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Saturday, April 6, 2024

How US Sanctions Will Crimp Russia's Tech Sector

Last November, the tech giant Yandex unveiled Chervonenkis, Russia’s most powerful supercomputer and the 19th most powerful commercial computer on the planet. Chervonenkis, which Yandex uses to train artificial intelligence algorithms for applications like web search and translation, was built by linking together more than 1,500 chips from the US company Nvidia.

Earlier this week, Russia’s Ministry of Internal Affairs said that it was having trouble sourcing the homegrown chips it’s required to use and as a result was considering returning to chips made by Intel, according to CNews, a Russian outlet.

Russia’s reliance on Western technology, particularly for chips, is at the heart of the sanctions announced Thursday by US president Biden and allies in response to Russia’s invasion of Ukraine.

Biden said in an address to the nation that restrictions on Russia’s imports of key technology, including semiconductors, would squeeze its “access to finance and technology for strategic areas of its economy and degrade its industrial capacity for years to come.” He said the sanctions would hurt Russia’s ability to modernize its military, its aerospace industry, and its space program and would be a “major hit to Putin's long-term strategic ambitions.”

Also Thursday, the Commerce Department barred US companies from trading with 49 Russian entities with ties to that nation’s military and said allies would follow suit. The new rules cover microelectronics, telecommunications devices, sensors, avionics, navigation, and marine equipment, the department said.

“Russian industry, in general, has benefited from relatively open trade flow of microelectronics, semiconductors, and other high-tech components,” says Samuel Bendett, an expert on Russian technology with CNA, a military think tank. “This could actually have a very significant effect.”

For almost a decade, the Kremlin has introduced measures designed to free Russian companies and infrastructure from foriegn technology, including cutting-edge chips. So far, the effort has had limited success.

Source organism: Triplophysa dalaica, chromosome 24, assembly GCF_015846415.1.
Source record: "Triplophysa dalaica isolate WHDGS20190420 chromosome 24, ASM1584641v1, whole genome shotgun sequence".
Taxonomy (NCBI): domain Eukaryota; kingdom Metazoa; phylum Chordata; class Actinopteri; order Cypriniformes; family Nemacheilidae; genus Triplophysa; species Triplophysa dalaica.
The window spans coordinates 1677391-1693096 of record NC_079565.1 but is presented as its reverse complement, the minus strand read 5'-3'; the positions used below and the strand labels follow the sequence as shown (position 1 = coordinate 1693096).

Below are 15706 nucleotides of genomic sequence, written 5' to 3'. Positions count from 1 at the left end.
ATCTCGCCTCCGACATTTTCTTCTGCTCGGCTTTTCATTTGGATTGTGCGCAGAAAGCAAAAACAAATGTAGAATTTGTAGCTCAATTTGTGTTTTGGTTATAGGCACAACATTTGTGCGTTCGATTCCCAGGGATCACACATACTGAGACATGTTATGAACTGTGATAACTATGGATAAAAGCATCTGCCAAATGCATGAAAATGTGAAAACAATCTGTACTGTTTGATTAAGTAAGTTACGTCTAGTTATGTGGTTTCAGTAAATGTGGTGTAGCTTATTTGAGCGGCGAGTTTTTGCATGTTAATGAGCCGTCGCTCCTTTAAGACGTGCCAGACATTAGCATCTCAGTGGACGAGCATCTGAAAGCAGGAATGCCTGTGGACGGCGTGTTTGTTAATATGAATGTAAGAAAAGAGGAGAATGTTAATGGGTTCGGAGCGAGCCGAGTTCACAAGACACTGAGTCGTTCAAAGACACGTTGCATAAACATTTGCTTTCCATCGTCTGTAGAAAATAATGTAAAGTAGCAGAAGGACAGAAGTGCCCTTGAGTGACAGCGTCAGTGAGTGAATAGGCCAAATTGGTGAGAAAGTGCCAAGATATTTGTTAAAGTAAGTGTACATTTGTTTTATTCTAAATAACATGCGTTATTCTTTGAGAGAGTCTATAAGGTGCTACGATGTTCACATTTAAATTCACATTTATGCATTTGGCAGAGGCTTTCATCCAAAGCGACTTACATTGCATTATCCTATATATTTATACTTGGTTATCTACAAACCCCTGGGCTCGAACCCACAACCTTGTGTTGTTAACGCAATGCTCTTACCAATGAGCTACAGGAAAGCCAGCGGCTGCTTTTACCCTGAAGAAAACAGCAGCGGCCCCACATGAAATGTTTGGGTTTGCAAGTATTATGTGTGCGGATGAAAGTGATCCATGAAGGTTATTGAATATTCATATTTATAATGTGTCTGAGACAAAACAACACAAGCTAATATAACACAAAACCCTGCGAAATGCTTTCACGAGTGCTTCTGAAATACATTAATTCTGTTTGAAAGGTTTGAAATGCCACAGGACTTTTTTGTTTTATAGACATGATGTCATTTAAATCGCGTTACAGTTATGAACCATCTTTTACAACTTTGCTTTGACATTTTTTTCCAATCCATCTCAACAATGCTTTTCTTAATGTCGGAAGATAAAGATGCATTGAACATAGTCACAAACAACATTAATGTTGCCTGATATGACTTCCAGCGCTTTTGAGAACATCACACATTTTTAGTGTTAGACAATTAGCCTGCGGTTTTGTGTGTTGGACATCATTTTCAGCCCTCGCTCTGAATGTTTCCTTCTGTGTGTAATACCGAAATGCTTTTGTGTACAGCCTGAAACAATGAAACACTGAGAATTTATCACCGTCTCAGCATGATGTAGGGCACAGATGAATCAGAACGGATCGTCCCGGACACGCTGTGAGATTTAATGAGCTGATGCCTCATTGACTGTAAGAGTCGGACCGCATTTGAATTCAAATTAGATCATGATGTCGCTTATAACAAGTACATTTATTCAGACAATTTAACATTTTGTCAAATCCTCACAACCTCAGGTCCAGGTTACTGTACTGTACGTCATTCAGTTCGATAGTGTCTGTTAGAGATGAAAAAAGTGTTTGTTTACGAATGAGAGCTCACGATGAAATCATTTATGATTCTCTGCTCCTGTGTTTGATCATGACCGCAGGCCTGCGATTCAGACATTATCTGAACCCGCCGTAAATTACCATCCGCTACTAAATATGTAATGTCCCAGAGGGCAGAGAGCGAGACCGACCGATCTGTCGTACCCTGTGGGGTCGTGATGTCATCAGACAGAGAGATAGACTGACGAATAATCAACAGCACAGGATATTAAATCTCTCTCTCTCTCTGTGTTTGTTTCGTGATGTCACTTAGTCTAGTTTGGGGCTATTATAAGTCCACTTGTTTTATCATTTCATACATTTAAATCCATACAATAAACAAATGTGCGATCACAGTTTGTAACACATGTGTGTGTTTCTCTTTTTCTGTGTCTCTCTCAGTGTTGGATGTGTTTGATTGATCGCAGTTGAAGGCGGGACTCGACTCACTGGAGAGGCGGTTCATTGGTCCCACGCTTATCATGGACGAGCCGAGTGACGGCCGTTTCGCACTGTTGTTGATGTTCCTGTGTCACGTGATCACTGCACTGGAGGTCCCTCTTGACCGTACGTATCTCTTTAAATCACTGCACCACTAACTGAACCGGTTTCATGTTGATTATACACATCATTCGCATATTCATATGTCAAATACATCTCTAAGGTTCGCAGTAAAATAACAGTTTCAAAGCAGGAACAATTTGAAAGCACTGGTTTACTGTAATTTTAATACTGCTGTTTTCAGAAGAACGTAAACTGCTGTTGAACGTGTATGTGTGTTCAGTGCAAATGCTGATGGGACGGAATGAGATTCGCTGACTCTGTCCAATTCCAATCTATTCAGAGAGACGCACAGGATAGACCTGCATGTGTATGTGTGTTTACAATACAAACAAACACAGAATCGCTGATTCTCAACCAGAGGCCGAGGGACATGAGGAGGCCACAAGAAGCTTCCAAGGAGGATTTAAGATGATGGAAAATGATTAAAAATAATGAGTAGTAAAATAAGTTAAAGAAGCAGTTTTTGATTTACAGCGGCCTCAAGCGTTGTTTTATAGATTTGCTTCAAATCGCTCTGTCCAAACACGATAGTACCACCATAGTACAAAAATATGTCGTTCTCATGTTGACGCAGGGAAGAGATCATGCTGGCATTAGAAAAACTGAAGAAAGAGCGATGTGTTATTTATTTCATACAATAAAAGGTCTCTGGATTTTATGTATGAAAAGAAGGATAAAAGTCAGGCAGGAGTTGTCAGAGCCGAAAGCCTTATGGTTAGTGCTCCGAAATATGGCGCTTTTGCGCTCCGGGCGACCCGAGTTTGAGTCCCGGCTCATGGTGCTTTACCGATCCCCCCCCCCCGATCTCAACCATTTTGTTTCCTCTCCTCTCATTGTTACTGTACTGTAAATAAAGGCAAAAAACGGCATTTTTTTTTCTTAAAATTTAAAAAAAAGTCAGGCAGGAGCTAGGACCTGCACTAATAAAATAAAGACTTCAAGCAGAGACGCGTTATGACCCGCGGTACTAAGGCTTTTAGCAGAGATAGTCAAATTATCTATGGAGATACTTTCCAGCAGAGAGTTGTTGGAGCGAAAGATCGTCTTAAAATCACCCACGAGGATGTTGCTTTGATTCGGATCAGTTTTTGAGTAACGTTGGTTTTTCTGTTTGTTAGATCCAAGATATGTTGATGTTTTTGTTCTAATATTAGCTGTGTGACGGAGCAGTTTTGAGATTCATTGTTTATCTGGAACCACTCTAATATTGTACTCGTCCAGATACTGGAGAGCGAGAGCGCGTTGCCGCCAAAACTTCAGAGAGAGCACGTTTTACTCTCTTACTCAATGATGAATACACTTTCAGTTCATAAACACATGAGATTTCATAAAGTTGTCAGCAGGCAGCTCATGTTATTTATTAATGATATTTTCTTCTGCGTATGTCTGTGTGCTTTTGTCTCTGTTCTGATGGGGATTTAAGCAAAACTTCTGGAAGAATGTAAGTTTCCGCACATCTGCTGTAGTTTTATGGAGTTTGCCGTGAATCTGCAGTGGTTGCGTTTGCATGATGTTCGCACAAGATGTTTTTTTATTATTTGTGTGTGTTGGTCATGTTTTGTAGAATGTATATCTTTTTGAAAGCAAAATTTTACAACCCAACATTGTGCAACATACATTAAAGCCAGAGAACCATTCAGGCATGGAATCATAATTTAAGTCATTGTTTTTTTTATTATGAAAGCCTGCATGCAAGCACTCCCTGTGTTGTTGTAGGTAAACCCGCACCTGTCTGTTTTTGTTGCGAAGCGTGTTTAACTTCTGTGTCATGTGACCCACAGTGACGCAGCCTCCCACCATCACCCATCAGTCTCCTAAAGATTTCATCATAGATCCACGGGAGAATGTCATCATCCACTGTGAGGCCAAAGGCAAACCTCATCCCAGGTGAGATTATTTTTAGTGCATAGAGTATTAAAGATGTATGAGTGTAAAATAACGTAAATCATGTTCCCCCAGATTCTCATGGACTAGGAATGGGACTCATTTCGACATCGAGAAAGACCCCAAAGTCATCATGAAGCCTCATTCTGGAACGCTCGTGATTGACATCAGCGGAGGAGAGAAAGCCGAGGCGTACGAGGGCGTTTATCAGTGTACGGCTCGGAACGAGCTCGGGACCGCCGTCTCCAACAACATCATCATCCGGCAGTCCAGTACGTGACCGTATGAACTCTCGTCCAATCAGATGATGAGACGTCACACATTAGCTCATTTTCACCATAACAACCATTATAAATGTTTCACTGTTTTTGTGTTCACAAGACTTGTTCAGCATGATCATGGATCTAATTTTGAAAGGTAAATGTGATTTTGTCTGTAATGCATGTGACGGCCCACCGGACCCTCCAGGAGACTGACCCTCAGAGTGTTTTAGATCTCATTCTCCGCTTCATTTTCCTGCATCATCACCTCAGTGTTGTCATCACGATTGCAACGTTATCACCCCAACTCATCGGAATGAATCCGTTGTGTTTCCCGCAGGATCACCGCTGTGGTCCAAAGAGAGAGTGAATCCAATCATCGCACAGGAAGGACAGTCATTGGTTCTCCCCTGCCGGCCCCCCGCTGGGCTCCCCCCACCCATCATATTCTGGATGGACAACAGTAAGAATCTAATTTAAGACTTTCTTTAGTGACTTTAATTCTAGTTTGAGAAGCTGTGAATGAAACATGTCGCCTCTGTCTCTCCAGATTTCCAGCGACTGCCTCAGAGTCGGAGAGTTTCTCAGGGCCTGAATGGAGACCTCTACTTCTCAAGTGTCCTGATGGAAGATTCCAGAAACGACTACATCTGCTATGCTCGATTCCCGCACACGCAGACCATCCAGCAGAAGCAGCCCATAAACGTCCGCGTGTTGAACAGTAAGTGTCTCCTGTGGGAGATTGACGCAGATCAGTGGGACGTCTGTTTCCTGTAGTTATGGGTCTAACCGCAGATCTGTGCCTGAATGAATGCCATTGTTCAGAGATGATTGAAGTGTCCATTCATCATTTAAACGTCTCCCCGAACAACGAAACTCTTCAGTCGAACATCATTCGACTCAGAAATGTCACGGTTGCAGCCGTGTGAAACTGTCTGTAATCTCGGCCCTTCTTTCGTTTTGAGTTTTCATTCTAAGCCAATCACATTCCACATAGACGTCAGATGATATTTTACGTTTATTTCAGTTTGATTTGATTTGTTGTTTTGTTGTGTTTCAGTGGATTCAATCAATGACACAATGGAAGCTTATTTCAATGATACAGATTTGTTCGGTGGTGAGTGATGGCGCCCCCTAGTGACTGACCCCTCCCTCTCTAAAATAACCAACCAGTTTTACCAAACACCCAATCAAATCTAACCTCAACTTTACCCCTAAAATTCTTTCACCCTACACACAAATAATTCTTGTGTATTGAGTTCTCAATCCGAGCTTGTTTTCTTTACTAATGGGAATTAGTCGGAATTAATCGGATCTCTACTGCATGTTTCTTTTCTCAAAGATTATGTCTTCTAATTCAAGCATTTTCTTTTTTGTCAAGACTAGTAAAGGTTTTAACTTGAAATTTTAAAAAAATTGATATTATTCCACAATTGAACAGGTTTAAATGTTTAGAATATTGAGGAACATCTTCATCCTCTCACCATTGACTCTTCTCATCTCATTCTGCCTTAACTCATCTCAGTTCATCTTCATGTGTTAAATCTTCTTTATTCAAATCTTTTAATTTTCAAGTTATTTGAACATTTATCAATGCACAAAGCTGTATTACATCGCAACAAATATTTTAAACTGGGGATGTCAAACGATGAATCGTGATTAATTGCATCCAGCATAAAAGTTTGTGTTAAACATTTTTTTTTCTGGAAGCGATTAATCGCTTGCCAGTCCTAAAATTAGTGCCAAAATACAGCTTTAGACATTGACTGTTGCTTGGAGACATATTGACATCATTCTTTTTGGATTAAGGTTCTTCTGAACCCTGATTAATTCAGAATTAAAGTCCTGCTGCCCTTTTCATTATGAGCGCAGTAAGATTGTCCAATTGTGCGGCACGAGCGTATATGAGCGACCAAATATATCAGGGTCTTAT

The US strategy echoes recent efforts to constrain China and its tech companies. In 2020, the White House imposed restrictions on chip exports to Chinese companies, including Huawei, which it accused of espionage, and several big AI firms that it said have aided government surveillance of Muslim minorities. The chip sanctions have certainly hurt Huawei, which has seen its smartphone business damaged. They’ve also triggered an ambitious but challenging effort by China’s government to build a semiconductor industry that can produce cutting-edge components on its own.

Chip sanctions may cause less immediate harm to Russia. But a ban may also be less damaging to US, European, and Japanese chipmakers. According to the World Semiconductor Trade Statistics (WSTS) organization, Russia accounts for less than 0.1 percent of global chip purchases.

“While the impact of the new rules to Russia could be significant, Russia is not a significant direct consumer of semiconductors,” says John Neuffer, CEO of the Semiconductor Industry Association, a body representing US chip firms.

Zeroing in on critical technologies, like semiconductors, could still damage Russia’s progress and its military and cyber capabilities. And with the US and allies including the EU and Japan on board, it will prove more difficult for Russia to circumvent the sanctions.

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Earlier this week, the US, the European Union, Britain, Australia, Canada, and Japan imposed financial sanctions on Russia after it recognized separatist regimes in the Donetsk and Luhansk regions of Ukraine.

German chancellor Olaf Scholz also said his country would not certify the Nord Stream 2 gas pipeline from Russia, which would have increased Europe’s reliance on Russian energy.

Cutting off imports of Russian oil and gas would be most likely to damage Russia and deter Putin, says Margarita Balmaceda, a professor at Seton Hall University who studies Russia’s energy policy. “But this is not possible, as European elites and economies cozied up to the promise and profits of Russian energy imports,” she says.

The US and its allies have so far imposed financial sanctions on Russian oligarchs and officials close to president Vladimir Putin. But they have not targeted Putin himself, nor have they cut Russia off from the SWIFT global payments system, a powerful measure imposed on countries such as Iran in the past. Biden said during his address that the financial sanctions introduced so far would have as much impact as cutting Russia off from SWIFT.

In the long run, the technology-focused restrictions may help accelerate a balkanization of technology as Russia, like China, seeks independence from the West.

Now, Bendett says “Russian products just aren’t as good.” But he adds: “there’s no better way to jump-start an industry than being cut off.”


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